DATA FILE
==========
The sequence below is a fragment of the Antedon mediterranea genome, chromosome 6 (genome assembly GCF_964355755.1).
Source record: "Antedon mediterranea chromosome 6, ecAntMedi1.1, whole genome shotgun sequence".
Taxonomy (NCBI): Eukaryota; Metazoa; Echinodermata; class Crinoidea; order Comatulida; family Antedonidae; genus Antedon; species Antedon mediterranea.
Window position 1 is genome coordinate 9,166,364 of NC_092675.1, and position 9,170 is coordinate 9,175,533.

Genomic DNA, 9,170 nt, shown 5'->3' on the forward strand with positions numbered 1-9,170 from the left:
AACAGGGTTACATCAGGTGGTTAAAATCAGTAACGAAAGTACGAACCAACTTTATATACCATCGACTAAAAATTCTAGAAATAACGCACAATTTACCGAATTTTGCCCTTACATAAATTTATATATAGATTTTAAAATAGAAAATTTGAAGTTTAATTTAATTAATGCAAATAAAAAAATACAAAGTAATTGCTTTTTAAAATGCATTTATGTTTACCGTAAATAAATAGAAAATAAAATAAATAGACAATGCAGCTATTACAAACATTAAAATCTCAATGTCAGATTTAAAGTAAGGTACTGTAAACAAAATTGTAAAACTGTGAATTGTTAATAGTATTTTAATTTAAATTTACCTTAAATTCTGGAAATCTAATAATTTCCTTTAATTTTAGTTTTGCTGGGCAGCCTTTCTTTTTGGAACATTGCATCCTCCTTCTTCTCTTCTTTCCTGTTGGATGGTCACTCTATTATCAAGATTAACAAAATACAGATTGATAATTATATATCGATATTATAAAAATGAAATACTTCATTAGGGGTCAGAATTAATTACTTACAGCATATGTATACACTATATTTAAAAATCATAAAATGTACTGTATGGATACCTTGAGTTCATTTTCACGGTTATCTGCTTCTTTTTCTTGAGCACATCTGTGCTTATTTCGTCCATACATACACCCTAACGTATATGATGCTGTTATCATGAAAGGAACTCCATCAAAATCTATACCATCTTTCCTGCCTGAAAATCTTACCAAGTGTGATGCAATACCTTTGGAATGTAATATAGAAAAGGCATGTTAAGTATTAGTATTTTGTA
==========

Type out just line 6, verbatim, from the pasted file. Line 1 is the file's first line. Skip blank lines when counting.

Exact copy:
AACAGGGTTACATCAGGTGGTTAAAATCAGTAACGAAAGTACGAACCAACTTTATATACCATCGACTAAAAATTCTAGAAATAACGCACAATTTACCGAATTTTGCCCTTACATAAATTTATATATAGATTTTAAAATAGAAAATTTGAAGTTTAATTTAATTAATGCAAATAAAAAAATACAAAGTAATTGCTTTTTAAAATGCATTTATGTTTACCGTAAATAAATAGAAAATAAAATAAATAGACAATGCAGCTATTACAAACATTAAAATCTCAATGTCAGATTTAAAGTAAGGTACTGTAAACAAAATTGTAAAACTGTGAATTGTTAATAGTATTTTAATTTAAATTTACCTTAAATTCTGGAAATCTAATAATTTCCTTTAATTTTAGTTTTGCTGGGCAGCCTTTCTTTTTGGAACATTGCATCCTCCTTCTTCTCTTCTTTCCTGTTGGATGGTCACTCTATTATCAAGATTAACAAAATACAGATTGATAATTATATATCGATATTATAAAAATGAAATACTTCATTAGGGGTCAGAATTAATTACTTACAGCATATGTATACACTATATTTAAAAATCATAAAATGTACTGTATGGATACCTTGAGTTCATTTTCACGGTTATCTGCTTCTTTTTCTTGAGCACATCTGTGCTTATTTCGTCCATACATACACCCTAACGTATATGATGCTGTTATCATGAAAGGAACTCCATCAAAATCTATACCATCTTTCCTGCCTGAAAATCTTACCAAGTGTGATGCAATACCTTTGGAATGTAATATAGAAAAGGCATGTTAAGTATTAGTATTTTGTA